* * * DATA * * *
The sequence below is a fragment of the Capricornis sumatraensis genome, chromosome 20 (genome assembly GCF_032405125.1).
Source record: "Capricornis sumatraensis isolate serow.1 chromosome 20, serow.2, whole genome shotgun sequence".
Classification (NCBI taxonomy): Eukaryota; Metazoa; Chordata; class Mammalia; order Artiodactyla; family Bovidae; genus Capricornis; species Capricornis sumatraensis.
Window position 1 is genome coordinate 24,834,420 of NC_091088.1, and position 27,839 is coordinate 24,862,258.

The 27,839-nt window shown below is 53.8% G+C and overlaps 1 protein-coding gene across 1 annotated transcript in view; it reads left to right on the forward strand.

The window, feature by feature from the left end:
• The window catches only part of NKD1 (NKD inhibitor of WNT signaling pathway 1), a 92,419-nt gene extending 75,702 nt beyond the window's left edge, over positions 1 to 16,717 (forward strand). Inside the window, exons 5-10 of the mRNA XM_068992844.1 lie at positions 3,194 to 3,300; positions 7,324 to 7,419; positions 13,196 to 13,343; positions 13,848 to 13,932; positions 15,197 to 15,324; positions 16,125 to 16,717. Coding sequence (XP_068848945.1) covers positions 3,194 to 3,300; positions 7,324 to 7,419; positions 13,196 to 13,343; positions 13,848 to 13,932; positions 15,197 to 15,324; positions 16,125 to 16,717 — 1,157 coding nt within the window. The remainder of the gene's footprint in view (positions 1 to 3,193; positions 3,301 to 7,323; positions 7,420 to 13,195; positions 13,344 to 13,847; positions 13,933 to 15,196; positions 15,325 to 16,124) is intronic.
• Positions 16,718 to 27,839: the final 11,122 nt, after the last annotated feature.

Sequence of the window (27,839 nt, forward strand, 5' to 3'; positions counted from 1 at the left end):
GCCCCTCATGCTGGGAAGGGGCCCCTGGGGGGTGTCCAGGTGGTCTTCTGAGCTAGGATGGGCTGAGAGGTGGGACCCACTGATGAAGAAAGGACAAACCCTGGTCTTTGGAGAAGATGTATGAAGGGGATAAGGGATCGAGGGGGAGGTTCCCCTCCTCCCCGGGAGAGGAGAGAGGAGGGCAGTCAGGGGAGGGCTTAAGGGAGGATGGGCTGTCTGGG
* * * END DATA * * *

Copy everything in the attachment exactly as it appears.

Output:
The sequence below is a fragment of the Capricornis sumatraensis genome, chromosome 20 (genome assembly GCF_032405125.1).
Source record: "Capricornis sumatraensis isolate serow.1 chromosome 20, serow.2, whole genome shotgun sequence".
Classification (NCBI taxonomy): Eukaryota; Metazoa; Chordata; class Mammalia; order Artiodactyla; family Bovidae; genus Capricornis; species Capricornis sumatraensis.
Window position 1 is genome coordinate 24,834,420 of NC_091088.1, and position 27,839 is coordinate 24,862,258.

The 27,839-nt window shown below is 53.8% G+C and overlaps 1 protein-coding gene across 1 annotated transcript in view; it reads left to right on the forward strand.

The window, feature by feature from the left end:
• The window catches only part of NKD1 (NKD inhibitor of WNT signaling pathway 1), a 92,419-nt gene extending 75,702 nt beyond the window's left edge, over positions 1 to 16,717 (forward strand). Inside the window, exons 5-10 of the mRNA XM_068992844.1 lie at positions 3,194 to 3,300; positions 7,324 to 7,419; positions 13,196 to 13,343; positions 13,848 to 13,932; positions 15,197 to 15,324; positions 16,125 to 16,717. Coding sequence (XP_068848945.1) covers positions 3,194 to 3,300; positions 7,324 to 7,419; positions 13,196 to 13,343; positions 13,848 to 13,932; positions 15,197 to 15,324; positions 16,125 to 16,717 — 1,157 coding nt within the window. The remainder of the gene's footprint in view (positions 1 to 3,193; positions 3,301 to 7,323; positions 7,420 to 13,195; positions 13,344 to 13,847; positions 13,933 to 15,196; positions 15,325 to 16,124) is intronic.
• Positions 16,718 to 27,839: the final 11,122 nt, after the last annotated feature.

Sequence of the window (27,839 nt, forward strand, 5' to 3'; positions counted from 1 at the left end):
GCCCCTCATGCTGGGAAGGGGCCCCTGGGGGGTGTCCAGGTGGTCTTCTGAGCTAGGATGGGCTGAGAGGTGGGACCCACTGATGAAGAAAGGACAAACCCTGGTCTTTGGAGAAGATGTATGAAGGGGATAAGGGATCGAGGGGGAGGTTCCCCTCCTCCCCGGGAGAGGAGAGAGGAGGGCAGTCAGGGGAGGGCTTAAGGGAGGATGGGCTGTCTGGG